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Union urges teachers to turn down ‘divisive’ pay offer

Classroom
Image caption The EIS will open the ballot at the end of the month

Scotland’s largest teaching union is urging its members to turn down a pay offer which it describes as “divisive”.

The EIS will open a ballot to reject the deal and warns a vote on industrial action could be next.

Teachers unions are campaigning for a 10% pay rise but talks with the Scottish government and councils broke down last week.

The headline deal on offer is worth 3% but employers argue many teachers would actually get a rise of at least 5%.

‘Extremely angry’

The ballot paper, which will be sent out at the end of the month, will say: “Do you wish to accept or reject the terms of the Employers’ Side offer dated 6 September 2018. The Salaries Committee recommends that you reject the offer.”

It adds: “In the event of a rejection the EIS will seek further negotiations within the SNCT. Should those negotiations fail, it is likely that an indicative ballot on industrial action will be held.”

The ballot will open on 29 October – two days after a national rally on pay being organised by the union.

General secretary Larry Flanagan said: “An extremely angry EIS Salaries Committee has today taken the decision to open a consultative ballot of our members on the pay offer from the Scottish Government and Cosla.

“EIS Negotiators are very clear that this reheated offer, which has previously been rejected by all of the teaching unions on the Scottish Negotiating Committee for Teachers, is divisive and continues to undervalue teachers.

“The EIS is strongly recommending to our members that they send a very clear message by voting overwhelmingly to reject this offer.”

‘Unaffordable’

While the prospects of industrial action would appear to be increasing it is still some way off.

Before a strike could take place, at least 50% of eligible members would need to vote in a legally-binding ballot.

A simple majority in favour of action would be insufficient as at least 40% of those entitled to vote would need to back action.

The EIS still hopes industrial action can be avoided.

When the talks broke down last week council body Cosla’s resources spokeswoman, Councillor Gail Macgregor, said the offer was the best which they could afford.

She added: “At a time when the resources available to councils continue to reduce, we have dug deep to put an offer of 3% on the table for the entire local government workforce at a cost of £350m.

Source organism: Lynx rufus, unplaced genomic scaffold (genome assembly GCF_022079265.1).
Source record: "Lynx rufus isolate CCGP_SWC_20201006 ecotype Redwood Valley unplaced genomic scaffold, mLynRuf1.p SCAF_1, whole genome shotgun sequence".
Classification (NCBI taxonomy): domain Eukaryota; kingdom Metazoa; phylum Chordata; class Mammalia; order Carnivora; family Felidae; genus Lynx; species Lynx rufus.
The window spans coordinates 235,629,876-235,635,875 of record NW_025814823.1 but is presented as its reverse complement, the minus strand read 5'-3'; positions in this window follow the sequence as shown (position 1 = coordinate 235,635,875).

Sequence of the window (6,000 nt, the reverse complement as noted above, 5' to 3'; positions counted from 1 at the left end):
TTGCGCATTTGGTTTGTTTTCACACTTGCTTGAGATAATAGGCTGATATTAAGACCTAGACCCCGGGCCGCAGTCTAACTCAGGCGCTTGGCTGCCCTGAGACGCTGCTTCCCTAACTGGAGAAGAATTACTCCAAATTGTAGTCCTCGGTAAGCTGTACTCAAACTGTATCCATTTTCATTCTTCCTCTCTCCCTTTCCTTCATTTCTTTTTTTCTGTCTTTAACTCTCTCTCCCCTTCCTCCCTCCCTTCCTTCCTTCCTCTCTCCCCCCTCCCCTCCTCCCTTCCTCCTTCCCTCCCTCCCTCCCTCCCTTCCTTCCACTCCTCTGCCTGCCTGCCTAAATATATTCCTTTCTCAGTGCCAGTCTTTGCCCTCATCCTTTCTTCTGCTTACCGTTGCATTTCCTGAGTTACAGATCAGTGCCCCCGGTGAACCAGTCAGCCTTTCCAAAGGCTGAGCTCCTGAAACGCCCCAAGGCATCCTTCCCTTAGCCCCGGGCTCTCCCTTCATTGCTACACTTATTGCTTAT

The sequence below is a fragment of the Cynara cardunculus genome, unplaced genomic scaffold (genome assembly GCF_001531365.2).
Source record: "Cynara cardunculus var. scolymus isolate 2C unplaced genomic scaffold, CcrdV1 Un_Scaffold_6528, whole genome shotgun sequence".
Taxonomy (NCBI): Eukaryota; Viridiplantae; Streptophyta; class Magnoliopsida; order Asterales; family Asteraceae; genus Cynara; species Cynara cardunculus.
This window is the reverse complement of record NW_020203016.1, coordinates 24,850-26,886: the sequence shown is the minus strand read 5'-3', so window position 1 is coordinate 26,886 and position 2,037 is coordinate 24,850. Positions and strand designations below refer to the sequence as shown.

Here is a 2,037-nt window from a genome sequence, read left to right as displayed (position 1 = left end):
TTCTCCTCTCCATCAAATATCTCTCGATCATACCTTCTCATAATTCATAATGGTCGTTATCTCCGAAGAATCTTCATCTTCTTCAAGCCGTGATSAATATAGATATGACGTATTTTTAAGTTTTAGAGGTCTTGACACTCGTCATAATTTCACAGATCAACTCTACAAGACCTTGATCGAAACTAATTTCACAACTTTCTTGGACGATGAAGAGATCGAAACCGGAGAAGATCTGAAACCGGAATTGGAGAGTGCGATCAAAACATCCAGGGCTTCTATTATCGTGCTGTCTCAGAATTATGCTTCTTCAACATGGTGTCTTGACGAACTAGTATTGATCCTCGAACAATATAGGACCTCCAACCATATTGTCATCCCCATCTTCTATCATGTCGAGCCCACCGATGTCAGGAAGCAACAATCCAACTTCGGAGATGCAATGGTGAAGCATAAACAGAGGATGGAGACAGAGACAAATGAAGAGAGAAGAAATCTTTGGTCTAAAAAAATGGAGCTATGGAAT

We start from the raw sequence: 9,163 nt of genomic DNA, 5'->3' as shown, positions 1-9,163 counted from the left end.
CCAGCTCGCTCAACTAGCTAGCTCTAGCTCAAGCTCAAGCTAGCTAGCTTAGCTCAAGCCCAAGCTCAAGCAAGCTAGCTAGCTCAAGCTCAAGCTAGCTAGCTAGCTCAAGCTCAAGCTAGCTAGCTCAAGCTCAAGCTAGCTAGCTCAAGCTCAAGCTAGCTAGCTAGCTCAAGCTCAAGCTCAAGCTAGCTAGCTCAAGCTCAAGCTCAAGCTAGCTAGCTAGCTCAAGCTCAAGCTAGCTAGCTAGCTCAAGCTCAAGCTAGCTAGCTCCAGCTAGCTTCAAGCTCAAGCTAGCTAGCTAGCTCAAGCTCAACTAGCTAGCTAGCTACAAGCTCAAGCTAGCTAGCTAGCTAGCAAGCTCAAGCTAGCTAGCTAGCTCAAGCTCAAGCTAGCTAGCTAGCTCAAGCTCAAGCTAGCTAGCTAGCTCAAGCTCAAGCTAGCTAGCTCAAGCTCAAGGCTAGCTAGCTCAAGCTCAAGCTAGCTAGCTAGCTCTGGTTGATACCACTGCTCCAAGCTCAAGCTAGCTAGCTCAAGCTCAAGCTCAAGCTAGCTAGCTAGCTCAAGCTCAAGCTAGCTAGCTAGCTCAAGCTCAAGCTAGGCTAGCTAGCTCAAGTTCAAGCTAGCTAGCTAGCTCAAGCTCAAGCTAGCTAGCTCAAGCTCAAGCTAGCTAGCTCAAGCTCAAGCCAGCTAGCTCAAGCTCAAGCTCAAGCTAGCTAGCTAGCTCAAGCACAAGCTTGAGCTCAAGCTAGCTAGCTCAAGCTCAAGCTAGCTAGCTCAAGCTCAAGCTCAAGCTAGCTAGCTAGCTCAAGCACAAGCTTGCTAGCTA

“This offer matches or betters other offers in the public sector in Scotland, so to say I’m disappointed that it has been rejected is an understatement.

“The Teachers Unions claim for 10% in a single year cannot be achieved and is entirely unaffordable and they have been told this since the offer was submitted at the start of the year.”

Strike action

Education secretary John Swinney argues the offer would result in all teachers on the main grade scale receiving at least a 5% increase, with some teachers receiving up to 11% in one year in conjunction with annual progression.

He says this matches or betters other offers in the public sector in Scotland.

The EIS argues teachers have seen their take-home pay reduced, in real-terms, by around 24% over the past decade.

While some in councils and the Scottish government may be personally sympathetic to some of the arguments made by the teachers unions for a large rise, their concerns would include whether a 10% rise was affordable and whether it would set a precedent for other public sector workers.

The SSTA union is planning a consultative survey of members and strongly recommending rejecting the offer. The survey will also assessing the preparedness of members to take strike action.

The NASUWT says it is putting information out to members on the pay offer and asking for their opinions on the offer via a survey. The responses it gets will then inform its next steps.

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